for when he saw that the Government would not send Zebehr to Cyprus,
he promptly concluded that it would be far safer to take or have him with
him in the Soudan, where he could personally watch and control his
movements, than to allow him to remain at Cairo, guiding hostile plots
with his money and influence in the very region whither Gordon was

This view is supported by the following Memorandum, drawn up by
General Gordon on 25th January 1884, the day before the interview,
and entitled by him " Zebehr Pasha v. General Gordon " : —

"Zebehr Pasha's first connection with me began in 1877, when I was
named Governor-General of Soudan. Zebehr was then at Cairo, being in
litigation with Ismail Pasha Eyoub, my predecessor in Soudan. Zebehr
had left his son Suleiman in charge of his forces in the Bahr Gazelle.
Darfour was in complete rebellion, and I called on Suleiman to aid the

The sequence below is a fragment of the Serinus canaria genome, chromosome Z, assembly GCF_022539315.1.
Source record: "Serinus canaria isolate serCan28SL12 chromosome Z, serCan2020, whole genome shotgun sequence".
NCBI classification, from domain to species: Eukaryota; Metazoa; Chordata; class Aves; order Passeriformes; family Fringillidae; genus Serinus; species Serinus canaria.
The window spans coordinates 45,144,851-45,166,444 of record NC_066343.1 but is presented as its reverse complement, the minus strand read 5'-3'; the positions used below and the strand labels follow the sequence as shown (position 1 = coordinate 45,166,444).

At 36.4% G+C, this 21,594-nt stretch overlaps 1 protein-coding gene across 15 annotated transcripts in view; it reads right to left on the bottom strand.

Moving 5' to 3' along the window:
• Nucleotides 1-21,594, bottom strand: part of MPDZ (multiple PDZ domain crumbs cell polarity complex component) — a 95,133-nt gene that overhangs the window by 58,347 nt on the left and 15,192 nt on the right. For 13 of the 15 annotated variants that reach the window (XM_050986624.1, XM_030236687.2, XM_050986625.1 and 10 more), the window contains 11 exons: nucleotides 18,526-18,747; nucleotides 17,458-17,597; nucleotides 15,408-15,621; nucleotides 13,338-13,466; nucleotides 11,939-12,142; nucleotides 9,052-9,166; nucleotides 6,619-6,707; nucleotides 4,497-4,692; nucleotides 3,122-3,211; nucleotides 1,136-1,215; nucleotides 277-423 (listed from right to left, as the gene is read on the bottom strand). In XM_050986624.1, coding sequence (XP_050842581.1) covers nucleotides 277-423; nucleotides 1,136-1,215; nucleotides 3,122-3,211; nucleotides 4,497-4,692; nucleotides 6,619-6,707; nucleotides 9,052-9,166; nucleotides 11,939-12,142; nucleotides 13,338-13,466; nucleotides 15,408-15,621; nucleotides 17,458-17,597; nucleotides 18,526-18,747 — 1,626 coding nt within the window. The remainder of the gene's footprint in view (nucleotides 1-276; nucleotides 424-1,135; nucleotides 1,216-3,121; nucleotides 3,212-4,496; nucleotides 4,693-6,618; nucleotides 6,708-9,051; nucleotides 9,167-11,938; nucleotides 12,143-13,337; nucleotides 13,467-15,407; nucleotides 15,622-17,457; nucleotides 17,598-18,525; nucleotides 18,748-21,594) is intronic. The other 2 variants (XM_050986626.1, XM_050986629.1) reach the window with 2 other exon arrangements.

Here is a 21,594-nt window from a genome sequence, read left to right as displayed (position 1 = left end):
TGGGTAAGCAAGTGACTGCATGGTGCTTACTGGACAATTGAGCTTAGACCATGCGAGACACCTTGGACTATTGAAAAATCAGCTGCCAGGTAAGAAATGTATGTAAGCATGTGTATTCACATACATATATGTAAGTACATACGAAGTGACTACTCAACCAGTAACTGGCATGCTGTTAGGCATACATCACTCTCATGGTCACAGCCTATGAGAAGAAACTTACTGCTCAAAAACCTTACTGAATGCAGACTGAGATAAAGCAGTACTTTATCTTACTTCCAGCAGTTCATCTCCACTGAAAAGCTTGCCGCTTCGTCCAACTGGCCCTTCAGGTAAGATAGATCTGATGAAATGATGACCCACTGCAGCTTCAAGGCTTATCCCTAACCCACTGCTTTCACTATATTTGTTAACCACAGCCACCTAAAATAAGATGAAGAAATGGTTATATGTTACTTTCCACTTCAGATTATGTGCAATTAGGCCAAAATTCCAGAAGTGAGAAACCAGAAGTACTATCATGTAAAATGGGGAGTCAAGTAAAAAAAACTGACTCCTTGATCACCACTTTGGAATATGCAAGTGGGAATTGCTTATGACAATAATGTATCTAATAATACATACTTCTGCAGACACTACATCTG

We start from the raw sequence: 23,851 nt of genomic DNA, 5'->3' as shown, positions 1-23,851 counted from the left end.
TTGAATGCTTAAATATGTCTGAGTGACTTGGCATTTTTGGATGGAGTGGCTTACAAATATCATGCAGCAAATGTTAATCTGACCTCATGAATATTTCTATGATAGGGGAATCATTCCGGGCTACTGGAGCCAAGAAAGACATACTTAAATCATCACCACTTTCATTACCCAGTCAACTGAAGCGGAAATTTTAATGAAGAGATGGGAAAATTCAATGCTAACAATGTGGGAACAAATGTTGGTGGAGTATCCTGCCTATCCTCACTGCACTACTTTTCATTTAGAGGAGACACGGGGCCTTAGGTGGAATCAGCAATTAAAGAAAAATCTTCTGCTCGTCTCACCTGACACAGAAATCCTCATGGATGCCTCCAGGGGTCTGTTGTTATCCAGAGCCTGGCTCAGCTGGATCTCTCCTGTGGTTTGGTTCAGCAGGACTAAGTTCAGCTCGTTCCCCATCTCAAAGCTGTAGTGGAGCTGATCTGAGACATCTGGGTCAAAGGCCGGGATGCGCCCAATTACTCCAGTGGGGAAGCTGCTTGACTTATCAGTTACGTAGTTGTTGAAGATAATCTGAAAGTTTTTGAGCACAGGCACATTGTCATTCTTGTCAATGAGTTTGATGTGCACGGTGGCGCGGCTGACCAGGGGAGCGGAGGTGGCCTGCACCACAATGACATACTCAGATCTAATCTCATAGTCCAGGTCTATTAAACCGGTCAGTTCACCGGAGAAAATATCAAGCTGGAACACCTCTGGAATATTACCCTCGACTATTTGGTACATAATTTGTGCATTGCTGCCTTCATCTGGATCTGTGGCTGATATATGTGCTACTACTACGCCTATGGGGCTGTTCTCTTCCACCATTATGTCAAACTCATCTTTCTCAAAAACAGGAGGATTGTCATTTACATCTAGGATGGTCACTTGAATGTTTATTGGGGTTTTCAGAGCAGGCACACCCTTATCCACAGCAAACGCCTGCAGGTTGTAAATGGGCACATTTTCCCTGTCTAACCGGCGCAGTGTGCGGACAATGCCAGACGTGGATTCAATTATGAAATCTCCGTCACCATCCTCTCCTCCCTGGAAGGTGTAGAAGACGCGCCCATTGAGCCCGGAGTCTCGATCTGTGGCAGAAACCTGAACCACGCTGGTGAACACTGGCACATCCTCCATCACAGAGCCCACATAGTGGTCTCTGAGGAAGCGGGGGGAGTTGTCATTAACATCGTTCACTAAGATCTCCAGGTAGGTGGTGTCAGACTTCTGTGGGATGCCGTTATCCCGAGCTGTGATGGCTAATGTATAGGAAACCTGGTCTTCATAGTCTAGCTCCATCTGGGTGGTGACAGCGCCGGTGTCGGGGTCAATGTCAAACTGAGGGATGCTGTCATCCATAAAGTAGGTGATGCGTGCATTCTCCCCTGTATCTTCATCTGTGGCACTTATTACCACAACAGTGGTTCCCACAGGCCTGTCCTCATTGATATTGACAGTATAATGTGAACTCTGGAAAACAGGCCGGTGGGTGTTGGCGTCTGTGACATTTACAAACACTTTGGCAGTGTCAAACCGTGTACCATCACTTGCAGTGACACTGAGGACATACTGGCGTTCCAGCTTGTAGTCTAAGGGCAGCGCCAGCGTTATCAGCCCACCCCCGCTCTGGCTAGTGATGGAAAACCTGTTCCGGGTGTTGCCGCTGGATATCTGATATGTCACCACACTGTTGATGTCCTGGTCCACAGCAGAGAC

Egyptian army in May 1877. He never moved. In June 1877 I went to
Darfour, and was engaged with the rebels when Suleiman moved up his
men, some 6000, to Dara. It was in August 1877. He and his men
assumed an hostile attitude to the Government of Dara. I came down to
Dara and went out to Suleiman's camp, and asked them to come and see me
at Dara. Suleiman and his chiefs did so, and I told them I felt sure that
Ihey meditated rebellion, liut if they rebelled they would perish. I offered
them certain conditions, appointing certain chiefs to be governors of certain
districts, but refusing to let Suleiman be Governor of IJahr Gazelle. After
some days' parleying, some of Suleiman's chiefs came over to my side, and
these chiefs warned me that, if I did not take care, Suleiman would attack
me. I therefore ordered Suleiman to go to Shaka, and ordered those chiefs

The Last Nile Mission. 291

who were inclined to accept my terms in another direction, so as to
separate them. On this Suleiman accepted my terms, and he and others
were made Beys. He left for Shaka with some 4000 men. He looted the
country from Dara to Shaka, and did not show any respect to my orders.